the water supply [1].

                                http://www.dpd.cdc.gov/dpdx/HTML/Schistosomiasis.htm




Ecology: Endemic in 53 countries in the Middle East and Africa, S. haematobium is largely found in rural areas, but urban urinary schistosomiasis is increasing in many countries. This is due to the man-made reservoirs and irrigation systems, as well as population growth and migration. It has been estimated that over 700 million people in 74 countries are exposed to the risk of schistosomal infection, and about 200 million were estimated to be infected in 2003 [3]. Urinary schistosomiasis is often chronic and can cause pain, secondary infections, kidney damage, and even cancer [2]. Distribution of schistosomiasis depends on variations in snail populations and human-water contact behavior. Prevalence and intensities of infection generally show a peak at the ages of 5-15 years and a decrease in adults. Main human risk groups are school-age children, specific occupational groups (fisherman, irrigation workers, and farmers), and women and other groups using infested water for domestic purposes [3]. S. haematobium causes the disease urinary shistosomiasis, and there has also been a positive correlation between S. haematobium infection and urinary bladder cancer. Although, paratistic infection is not the sole cause, S. haematobium increases the risk of females being diagnosed with cervical cancer and other malignancies of the female genitalia [1].




An example of a cercarial encounter strategy: S. haematobium uses its’ rhythm of cercarial emergence to synchronize its behaviors with the most efficient time frame that favors host encounter. These patterns are linked to the regular alternation of day and night. Cercarial emergence rhythms correspond to light levels in either the savannah or the forest. It is also selected for the best time where cercarial emergence occurs and when human hosts most often visit aquatic environments. For example, cercarial emergence is more likely to be during the middle of the day because that is the most frequent time of the day for villagers to be the water for agriculture and domestic work, swimming, etc [4].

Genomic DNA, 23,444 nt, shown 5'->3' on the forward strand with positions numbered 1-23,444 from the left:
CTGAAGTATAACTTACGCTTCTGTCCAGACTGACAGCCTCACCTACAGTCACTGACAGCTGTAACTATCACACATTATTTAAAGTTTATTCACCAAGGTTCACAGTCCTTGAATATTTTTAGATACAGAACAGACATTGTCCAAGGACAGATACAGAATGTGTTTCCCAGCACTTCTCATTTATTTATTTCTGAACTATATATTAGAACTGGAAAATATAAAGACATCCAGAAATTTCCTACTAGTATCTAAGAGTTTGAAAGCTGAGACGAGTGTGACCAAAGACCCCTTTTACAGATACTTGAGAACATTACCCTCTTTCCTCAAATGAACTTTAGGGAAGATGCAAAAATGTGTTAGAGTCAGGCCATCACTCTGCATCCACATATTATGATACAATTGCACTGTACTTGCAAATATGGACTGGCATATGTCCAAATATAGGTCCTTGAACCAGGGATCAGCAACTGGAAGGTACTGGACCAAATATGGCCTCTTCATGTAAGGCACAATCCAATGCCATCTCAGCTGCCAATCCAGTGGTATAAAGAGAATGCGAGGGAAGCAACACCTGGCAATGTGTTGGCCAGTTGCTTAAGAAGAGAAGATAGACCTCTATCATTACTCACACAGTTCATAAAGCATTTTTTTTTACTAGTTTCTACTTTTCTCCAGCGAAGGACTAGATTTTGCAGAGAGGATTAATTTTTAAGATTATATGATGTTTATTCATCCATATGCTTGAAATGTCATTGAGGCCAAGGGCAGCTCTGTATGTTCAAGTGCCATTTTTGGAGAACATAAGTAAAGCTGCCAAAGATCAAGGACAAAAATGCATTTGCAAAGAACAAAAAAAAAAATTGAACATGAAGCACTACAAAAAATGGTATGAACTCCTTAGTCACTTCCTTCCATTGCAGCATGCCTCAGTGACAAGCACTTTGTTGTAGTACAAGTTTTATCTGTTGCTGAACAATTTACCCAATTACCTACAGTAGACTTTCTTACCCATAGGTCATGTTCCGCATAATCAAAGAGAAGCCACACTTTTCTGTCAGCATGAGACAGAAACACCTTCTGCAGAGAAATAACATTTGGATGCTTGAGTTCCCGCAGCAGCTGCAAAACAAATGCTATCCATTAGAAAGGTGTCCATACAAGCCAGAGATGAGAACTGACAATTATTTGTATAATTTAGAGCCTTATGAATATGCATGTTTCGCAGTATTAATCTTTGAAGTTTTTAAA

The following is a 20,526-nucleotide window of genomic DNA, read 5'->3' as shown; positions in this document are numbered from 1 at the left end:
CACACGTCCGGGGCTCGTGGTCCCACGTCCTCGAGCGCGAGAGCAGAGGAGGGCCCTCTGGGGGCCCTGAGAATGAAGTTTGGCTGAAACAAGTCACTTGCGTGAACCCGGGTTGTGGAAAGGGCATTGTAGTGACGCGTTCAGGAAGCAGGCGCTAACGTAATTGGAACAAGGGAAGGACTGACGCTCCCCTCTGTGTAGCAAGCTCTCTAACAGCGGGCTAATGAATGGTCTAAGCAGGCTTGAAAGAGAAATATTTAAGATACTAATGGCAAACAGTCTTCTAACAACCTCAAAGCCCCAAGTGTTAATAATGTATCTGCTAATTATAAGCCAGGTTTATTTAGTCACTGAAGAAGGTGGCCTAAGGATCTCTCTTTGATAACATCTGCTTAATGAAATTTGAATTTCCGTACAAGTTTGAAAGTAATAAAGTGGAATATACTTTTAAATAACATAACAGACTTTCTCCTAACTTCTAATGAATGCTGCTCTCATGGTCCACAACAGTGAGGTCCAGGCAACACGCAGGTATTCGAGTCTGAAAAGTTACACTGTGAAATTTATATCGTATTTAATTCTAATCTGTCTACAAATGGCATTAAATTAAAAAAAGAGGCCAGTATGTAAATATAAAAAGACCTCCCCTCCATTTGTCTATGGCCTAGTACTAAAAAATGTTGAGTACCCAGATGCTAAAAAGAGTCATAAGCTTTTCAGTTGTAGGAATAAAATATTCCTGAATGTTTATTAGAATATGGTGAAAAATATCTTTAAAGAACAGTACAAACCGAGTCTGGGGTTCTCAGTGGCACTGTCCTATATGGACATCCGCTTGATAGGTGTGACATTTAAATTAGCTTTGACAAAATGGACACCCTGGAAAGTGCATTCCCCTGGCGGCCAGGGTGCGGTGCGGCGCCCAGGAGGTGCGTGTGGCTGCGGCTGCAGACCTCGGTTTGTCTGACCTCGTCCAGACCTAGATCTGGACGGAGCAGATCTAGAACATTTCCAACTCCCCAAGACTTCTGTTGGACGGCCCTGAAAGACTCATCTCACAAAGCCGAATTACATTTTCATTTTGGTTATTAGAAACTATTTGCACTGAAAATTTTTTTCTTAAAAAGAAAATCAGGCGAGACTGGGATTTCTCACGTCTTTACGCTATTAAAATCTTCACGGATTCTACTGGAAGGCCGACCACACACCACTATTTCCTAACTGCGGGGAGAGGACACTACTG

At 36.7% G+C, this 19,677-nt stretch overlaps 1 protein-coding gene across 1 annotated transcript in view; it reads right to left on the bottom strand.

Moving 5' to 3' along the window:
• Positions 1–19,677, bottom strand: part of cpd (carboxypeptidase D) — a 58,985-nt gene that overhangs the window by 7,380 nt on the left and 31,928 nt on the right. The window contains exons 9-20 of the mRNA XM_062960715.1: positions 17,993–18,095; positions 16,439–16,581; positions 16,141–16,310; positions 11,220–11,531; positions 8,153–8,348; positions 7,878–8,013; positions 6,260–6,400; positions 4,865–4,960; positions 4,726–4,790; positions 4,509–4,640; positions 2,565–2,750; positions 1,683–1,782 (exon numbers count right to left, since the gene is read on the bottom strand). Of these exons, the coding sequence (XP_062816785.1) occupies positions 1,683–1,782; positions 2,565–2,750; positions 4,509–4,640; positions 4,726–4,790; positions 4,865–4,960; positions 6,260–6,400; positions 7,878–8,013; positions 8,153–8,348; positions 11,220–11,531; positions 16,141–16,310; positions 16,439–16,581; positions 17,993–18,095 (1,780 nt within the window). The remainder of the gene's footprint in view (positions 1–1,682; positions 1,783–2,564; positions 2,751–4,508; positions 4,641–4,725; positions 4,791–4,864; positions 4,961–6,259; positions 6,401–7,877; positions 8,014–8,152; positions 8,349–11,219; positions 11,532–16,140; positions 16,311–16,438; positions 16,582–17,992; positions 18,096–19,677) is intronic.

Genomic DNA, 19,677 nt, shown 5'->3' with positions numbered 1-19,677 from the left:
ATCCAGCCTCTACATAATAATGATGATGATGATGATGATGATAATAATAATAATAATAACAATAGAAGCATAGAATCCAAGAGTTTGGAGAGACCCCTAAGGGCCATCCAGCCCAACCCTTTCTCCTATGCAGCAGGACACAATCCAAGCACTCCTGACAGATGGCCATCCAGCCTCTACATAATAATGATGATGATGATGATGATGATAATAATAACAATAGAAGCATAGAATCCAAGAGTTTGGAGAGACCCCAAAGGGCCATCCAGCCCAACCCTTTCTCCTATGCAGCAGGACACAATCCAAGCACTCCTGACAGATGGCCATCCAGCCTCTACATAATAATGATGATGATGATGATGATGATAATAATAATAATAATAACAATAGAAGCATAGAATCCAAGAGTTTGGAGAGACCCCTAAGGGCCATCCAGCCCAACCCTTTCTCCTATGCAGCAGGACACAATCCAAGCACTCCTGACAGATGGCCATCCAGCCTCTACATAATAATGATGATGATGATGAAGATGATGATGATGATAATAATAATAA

http://youtu.be/u05x3fSGKC0




1. Laboratory Identification of Parasites of Public Health Concern [Internet]. Atlanta: Centers for
           Disease Control and Prevention; [cited 2012 Feb 13].Available from:
           http://dpd.cdc.gov/dpdx/html/Scistosomiasis.htm



2. Schistosoma haematobium (blood flukes) [Internet]. California: Stanford University; c2004 [cited
           2012 Feb 17]. Available from://www.stanford.edu /class/humanbio103/ParaSites2004/Schisto/
           website.html



3. Dalton P. R., Pole D. 1978. Water-contact patterns in relation to Schistosoma haematobium       
           infection. Bulletin of the World Health Organization. 56(3): 417- 426.

4. Combes C. 2001. Parasitism: The Ecology and Evolution of Intimate Interactions. Chicago:
          University of Chicago Press. 629 p.